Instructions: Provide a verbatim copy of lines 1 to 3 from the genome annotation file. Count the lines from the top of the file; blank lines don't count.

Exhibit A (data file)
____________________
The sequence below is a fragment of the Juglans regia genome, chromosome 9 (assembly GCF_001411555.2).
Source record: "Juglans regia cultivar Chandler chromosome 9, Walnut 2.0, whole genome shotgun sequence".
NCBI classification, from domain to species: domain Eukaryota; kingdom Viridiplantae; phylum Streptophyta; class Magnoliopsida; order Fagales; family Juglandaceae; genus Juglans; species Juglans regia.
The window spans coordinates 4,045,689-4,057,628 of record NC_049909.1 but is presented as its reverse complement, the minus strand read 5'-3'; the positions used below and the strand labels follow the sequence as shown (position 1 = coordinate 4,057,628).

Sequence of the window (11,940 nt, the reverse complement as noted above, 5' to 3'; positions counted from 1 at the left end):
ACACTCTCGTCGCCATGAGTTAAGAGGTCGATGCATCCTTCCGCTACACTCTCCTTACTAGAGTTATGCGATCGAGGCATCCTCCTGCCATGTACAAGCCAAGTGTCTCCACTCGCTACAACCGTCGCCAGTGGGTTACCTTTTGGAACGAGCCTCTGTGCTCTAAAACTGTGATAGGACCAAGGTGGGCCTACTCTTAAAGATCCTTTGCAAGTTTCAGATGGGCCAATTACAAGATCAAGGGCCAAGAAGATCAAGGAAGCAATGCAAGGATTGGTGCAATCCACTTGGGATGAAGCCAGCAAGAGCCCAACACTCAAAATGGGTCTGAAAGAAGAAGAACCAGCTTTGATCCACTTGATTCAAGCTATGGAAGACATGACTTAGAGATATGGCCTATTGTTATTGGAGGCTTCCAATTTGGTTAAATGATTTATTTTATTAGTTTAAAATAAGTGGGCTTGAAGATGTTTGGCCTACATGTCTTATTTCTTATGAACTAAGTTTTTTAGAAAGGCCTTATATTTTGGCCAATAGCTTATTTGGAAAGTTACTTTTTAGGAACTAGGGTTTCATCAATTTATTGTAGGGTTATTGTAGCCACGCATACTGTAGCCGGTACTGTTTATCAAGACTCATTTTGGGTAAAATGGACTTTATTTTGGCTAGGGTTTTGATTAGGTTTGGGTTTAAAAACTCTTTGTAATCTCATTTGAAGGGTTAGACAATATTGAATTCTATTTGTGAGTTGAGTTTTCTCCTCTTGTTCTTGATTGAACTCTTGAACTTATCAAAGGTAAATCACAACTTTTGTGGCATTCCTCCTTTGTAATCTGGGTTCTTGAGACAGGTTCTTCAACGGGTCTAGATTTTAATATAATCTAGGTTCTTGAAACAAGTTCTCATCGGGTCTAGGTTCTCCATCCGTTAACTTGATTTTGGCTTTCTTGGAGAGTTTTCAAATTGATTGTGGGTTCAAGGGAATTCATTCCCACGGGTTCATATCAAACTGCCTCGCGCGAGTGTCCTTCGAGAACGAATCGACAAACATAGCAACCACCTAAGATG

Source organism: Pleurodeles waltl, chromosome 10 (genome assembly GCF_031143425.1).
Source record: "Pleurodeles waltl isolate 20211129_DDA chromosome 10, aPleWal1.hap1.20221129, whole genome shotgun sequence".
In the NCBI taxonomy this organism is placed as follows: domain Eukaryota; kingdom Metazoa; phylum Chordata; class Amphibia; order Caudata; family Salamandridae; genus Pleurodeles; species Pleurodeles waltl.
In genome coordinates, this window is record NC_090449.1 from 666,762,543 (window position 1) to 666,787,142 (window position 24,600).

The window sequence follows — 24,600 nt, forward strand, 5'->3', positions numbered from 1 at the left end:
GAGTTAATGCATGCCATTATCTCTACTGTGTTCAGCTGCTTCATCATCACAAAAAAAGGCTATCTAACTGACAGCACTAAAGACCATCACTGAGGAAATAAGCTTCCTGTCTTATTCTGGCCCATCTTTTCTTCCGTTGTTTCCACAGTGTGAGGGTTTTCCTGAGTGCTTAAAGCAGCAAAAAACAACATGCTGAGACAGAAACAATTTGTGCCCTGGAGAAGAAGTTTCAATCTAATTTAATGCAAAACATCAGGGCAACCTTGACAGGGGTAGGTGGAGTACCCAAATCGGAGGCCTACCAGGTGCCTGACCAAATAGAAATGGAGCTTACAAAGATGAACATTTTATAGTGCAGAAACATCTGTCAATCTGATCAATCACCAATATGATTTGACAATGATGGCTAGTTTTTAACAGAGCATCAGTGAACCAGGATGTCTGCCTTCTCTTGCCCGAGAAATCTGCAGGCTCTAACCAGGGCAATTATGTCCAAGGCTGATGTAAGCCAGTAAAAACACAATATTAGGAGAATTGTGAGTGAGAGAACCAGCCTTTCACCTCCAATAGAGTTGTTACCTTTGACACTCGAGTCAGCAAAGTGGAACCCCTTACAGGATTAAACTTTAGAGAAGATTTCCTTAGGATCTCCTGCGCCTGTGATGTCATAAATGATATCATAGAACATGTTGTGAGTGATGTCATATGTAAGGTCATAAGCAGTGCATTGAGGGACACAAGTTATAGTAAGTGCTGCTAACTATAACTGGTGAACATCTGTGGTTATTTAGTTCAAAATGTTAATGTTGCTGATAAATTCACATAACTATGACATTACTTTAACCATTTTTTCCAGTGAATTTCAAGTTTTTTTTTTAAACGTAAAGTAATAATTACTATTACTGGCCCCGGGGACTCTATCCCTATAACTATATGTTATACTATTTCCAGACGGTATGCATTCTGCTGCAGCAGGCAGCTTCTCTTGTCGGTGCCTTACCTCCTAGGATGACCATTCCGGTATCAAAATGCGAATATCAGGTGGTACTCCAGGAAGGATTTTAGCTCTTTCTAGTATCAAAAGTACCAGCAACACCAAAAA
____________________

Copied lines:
The sequence below is a fragment of the Juglans regia genome, chromosome 9 (assembly GCF_001411555.2).
Source record: "Juglans regia cultivar Chandler chromosome 9, Walnut 2.0, whole genome shotgun sequence".
NCBI classification, from domain to species: domain Eukaryota; kingdom Viridiplantae; phylum Streptophyta; class Magnoliopsida; order Fagales; family Juglandaceae; genus Juglans; species Juglans regia.